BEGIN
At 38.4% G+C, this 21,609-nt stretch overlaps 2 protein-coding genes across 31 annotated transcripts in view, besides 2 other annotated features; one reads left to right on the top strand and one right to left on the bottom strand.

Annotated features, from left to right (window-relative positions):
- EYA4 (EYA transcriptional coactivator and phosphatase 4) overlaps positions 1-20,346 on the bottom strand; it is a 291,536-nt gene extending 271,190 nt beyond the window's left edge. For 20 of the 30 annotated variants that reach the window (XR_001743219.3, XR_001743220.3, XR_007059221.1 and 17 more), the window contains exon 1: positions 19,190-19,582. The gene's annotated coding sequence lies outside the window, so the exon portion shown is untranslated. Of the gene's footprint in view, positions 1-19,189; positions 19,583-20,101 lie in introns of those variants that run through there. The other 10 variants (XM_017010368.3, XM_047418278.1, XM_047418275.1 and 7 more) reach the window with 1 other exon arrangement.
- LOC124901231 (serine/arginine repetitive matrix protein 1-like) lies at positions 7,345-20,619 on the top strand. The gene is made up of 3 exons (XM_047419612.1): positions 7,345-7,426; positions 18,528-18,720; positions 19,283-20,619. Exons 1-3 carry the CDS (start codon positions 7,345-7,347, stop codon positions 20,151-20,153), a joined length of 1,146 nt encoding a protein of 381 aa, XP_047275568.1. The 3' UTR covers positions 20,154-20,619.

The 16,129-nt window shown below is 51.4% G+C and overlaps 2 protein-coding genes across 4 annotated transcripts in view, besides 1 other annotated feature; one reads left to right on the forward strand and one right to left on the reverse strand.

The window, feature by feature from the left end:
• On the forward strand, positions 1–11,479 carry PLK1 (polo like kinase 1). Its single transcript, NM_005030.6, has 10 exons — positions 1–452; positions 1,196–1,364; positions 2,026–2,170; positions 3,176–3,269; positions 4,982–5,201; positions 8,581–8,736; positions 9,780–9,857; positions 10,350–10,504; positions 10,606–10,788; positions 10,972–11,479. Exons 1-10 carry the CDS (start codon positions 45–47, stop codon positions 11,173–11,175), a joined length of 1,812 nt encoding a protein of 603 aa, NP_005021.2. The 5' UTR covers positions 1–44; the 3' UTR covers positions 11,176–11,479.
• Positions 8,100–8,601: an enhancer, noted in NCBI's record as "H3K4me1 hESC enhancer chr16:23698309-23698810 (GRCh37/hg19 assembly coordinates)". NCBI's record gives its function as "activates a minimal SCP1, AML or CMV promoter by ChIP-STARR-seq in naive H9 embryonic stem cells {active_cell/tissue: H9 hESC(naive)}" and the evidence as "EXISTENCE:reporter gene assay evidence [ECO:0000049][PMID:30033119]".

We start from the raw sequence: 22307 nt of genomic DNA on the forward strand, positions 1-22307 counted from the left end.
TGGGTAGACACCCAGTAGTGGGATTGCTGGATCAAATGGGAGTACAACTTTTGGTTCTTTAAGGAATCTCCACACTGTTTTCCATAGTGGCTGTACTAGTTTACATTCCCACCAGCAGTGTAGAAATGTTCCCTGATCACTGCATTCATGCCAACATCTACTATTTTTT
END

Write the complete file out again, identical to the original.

At 38.4% G+C, this 21,609-nt stretch overlaps 2 protein-coding genes across 31 annotated transcripts in view, besides 2 other annotated features; one reads left to right on the top strand and one right to left on the bottom strand.

Annotated features, from left to right (window-relative positions):
- EYA4 (EYA transcriptional coactivator and phosphatase 4) overlaps positions 1-20,346 on the bottom strand; it is a 291,536-nt gene extending 271,190 nt beyond the window's left edge. For 20 of the 30 annotated variants that reach the window (XR_001743219.3, XR_001743220.3, XR_007059221.1 and 17 more), the window contains exon 1: positions 19,190-19,582. The gene's annotated coding sequence lies outside the window, so the exon portion shown is untranslated. Of the gene's footprint in view, positions 1-19,189; positions 19,583-20,101 lie in introns of those variants that run through there. The other 10 variants (XM_017010368.3, XM_047418278.1, XM_047418275.1 and 7 more) reach the window with 1 other exon arrangement.
- LOC124901231 (serine/arginine repetitive matrix protein 1-like) lies at positions 7,345-20,619 on the top strand. The gene is made up of 3 exons (XM_047419612.1): positions 7,345-7,426; positions 18,528-18,720; positions 19,283-20,619. Exons 1-3 carry the CDS (start codon positions 7,345-7,347, stop codon positions 20,151-20,153), a joined length of 1,146 nt encoding a protein of 381 aa, XP_047275568.1. The 3' UTR covers positions 20,154-20,619.

The 16,129-nt window shown below is 51.4% G+C and overlaps 2 protein-coding genes across 4 annotated transcripts in view, besides 1 other annotated feature; one reads left to right on the forward strand and one right to left on the reverse strand.

The window, feature by feature from the left end:
• On the forward strand, positions 1–11,479 carry PLK1 (polo like kinase 1). Its single transcript, NM_005030.6, has 10 exons — positions 1–452; positions 1,196–1,364; positions 2,026–2,170; positions 3,176–3,269; positions 4,982–5,201; positions 8,581–8,736; positions 9,780–9,857; positions 10,350–10,504; positions 10,606–10,788; positions 10,972–11,479. Exons 1-10 carry the CDS (start codon positions 45–47, stop codon positions 11,173–11,175), a joined length of 1,812 nt encoding a protein of 603 aa, NP_005021.2. The 5' UTR covers positions 1–44; the 3' UTR covers positions 11,176–11,479.
• Positions 8,100–8,601: an enhancer, noted in NCBI's record as "H3K4me1 hESC enhancer chr16:23698309-23698810 (GRCh37/hg19 assembly coordinates)". NCBI's record gives its function as "activates a minimal SCP1, AML or CMV promoter by ChIP-STARR-seq in naive H9 embryonic stem cells {active_cell/tissue: H9 hESC(naive)}" and the evidence as "EXISTENCE:reporter gene assay evidence [ECO:0000049][PMID:30033119]".

We start from the raw sequence: 22307 nt of genomic DNA on the forward strand, positions 1-22307 counted from the left end.
TGGGTAGACACCCAGTAGTGGGATTGCTGGATCAAATGGGAGTACAACTTTTGGTTCTTTAAGGAATCTCCACACTGTTTTCCATAGTGGCTGTACTAGTTTACATTCCCACCAGCAGTGTAGAAATGTTCCCTGATCACTGCATTCATGCCAACATCTACTATTTTTT